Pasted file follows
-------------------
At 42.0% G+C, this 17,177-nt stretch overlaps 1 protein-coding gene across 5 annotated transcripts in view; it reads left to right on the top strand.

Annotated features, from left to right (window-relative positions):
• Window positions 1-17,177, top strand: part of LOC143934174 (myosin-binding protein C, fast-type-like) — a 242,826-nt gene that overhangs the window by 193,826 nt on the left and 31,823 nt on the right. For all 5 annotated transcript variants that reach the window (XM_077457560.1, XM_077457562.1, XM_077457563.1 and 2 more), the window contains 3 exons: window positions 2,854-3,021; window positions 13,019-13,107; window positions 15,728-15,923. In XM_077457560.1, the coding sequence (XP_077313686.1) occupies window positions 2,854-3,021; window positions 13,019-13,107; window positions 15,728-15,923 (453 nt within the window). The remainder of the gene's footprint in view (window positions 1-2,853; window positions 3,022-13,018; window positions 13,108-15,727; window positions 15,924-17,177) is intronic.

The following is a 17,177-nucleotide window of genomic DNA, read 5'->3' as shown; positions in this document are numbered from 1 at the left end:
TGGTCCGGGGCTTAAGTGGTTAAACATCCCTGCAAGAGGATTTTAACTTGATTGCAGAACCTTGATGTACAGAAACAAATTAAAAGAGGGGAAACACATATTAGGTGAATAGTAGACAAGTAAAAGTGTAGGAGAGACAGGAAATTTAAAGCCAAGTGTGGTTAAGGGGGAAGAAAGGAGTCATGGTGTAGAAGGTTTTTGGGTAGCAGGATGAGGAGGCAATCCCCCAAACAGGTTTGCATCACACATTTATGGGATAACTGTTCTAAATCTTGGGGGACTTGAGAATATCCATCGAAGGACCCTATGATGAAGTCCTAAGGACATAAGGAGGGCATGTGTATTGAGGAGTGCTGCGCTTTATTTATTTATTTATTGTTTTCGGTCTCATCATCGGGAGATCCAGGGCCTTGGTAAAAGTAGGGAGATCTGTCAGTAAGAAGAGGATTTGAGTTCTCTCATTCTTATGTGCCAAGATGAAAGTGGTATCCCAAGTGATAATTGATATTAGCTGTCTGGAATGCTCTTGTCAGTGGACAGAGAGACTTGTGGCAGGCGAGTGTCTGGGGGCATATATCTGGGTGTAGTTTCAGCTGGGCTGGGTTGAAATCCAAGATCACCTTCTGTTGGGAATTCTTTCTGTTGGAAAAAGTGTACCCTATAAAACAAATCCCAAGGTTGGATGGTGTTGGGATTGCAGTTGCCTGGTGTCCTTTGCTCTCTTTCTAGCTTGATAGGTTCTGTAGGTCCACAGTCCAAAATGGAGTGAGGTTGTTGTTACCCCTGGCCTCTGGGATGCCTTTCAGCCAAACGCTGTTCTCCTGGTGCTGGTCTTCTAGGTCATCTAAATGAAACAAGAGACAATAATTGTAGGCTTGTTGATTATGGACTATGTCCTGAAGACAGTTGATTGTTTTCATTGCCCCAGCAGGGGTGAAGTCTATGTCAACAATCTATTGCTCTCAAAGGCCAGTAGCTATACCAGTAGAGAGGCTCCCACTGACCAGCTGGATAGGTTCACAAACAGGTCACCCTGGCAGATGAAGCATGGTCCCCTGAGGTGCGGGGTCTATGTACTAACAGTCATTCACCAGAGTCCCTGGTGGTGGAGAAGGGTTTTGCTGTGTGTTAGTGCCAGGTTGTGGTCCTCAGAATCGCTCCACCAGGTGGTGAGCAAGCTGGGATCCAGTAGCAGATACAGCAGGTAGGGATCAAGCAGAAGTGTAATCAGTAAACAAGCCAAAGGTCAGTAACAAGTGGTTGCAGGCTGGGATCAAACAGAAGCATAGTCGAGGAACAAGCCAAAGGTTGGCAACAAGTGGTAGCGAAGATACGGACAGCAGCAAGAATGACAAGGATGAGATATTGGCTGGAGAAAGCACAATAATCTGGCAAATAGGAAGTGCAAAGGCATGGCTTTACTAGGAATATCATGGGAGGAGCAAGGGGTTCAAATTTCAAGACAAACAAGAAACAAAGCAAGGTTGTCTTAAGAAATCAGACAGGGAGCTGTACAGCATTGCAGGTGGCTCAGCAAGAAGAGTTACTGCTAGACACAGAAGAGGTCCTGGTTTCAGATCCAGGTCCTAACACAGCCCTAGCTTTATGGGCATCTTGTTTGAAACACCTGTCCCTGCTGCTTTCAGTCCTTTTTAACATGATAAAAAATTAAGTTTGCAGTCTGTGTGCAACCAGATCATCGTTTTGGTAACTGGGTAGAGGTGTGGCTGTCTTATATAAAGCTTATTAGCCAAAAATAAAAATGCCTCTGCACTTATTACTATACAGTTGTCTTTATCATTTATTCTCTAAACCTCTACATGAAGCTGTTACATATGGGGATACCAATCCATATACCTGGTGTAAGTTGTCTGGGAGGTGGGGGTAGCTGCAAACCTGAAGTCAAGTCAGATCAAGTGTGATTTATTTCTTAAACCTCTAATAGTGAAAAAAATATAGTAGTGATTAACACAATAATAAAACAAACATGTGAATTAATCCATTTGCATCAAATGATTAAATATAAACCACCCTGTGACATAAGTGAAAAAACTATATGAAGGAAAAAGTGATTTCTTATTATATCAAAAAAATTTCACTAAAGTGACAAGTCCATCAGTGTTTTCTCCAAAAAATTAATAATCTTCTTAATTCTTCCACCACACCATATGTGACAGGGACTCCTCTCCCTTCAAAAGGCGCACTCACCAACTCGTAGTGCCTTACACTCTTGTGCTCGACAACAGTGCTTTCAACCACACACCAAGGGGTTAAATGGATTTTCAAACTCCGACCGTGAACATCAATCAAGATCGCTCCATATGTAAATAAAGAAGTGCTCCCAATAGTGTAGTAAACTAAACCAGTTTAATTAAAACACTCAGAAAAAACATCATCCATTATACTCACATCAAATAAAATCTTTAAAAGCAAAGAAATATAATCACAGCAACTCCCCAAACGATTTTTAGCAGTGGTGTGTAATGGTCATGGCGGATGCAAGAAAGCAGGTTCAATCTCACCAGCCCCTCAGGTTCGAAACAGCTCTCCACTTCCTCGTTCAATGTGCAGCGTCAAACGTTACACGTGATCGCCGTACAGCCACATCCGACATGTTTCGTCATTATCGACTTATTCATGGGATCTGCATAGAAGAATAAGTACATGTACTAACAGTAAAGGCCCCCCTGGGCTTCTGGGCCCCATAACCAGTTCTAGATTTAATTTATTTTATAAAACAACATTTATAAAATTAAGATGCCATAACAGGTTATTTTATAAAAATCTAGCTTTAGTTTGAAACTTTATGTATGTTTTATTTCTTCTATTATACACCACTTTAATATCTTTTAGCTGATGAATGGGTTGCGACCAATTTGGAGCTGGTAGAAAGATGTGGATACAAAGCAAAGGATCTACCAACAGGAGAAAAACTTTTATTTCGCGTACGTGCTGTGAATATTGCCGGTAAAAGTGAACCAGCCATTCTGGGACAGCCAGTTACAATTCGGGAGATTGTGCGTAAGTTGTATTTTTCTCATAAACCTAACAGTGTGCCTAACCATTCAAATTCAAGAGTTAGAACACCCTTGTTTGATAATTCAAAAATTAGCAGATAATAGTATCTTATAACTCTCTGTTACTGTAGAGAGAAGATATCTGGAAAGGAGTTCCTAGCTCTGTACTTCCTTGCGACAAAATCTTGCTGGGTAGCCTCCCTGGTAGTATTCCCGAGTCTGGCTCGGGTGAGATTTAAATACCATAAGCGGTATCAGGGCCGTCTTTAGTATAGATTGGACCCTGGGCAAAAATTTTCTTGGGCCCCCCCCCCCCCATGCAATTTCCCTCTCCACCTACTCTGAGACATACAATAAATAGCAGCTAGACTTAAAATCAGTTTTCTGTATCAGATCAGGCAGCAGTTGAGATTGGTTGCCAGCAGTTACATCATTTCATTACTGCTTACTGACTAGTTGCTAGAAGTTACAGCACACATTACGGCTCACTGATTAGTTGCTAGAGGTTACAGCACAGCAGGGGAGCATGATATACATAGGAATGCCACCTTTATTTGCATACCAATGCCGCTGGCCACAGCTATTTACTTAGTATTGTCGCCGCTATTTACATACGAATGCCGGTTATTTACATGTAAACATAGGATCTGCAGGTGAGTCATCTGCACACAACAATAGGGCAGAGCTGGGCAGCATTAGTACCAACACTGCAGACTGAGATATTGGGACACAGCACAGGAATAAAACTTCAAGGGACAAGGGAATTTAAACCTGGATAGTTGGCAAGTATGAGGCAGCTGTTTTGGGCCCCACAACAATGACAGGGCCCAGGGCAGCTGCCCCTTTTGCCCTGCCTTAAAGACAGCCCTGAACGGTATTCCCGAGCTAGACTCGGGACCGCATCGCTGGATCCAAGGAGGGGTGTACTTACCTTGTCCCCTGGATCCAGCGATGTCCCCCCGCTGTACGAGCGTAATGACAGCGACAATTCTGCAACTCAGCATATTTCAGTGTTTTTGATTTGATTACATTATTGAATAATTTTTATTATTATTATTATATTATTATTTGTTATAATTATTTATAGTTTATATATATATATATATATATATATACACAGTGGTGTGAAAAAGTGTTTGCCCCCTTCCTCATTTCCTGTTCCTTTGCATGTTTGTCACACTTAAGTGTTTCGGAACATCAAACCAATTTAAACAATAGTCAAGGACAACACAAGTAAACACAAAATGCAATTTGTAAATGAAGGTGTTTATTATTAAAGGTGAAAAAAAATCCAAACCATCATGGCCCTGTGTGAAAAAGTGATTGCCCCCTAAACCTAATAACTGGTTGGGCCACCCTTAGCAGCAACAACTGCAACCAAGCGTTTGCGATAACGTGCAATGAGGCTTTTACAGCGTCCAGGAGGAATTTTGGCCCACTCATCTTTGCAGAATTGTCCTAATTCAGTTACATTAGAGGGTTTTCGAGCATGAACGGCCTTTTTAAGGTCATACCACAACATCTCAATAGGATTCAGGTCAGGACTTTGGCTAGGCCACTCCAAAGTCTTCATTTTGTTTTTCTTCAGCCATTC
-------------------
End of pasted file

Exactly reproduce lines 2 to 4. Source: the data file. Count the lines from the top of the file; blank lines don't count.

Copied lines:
Annotated features, from left to right (window-relative positions):
• Window positions 1-17,177, top strand: part of LOC143934174 (myosin-binding protein C, fast-type-like) — a 242,826-nt gene that overhangs the window by 193,826 nt on the left and 31,823 nt on the right. For all 5 annotated transcript variants that reach the window (XM_077457560.1, XM_077457562.1, XM_077457563.1 and 2 more), the window contains 3 exons: window positions 2,854-3,021; window positions 13,019-13,107; window positions 15,728-15,923. In XM_077457560.1, the coding sequence (XP_077313686.1) occupies window positions 2,854-3,021; window positions 13,019-13,107; window positions 15,728-15,923 (453 nt within the window). The remainder of the gene's footprint in view (window positions 1-2,853; window positions 3,022-13,018; window positions 13,108-15,727; window positions 15,924-17,177) is intronic.

The following is a 17,177-nucleotide window of genomic DNA, read 5'->3' as shown; positions in this document are numbered from 1 at the left end: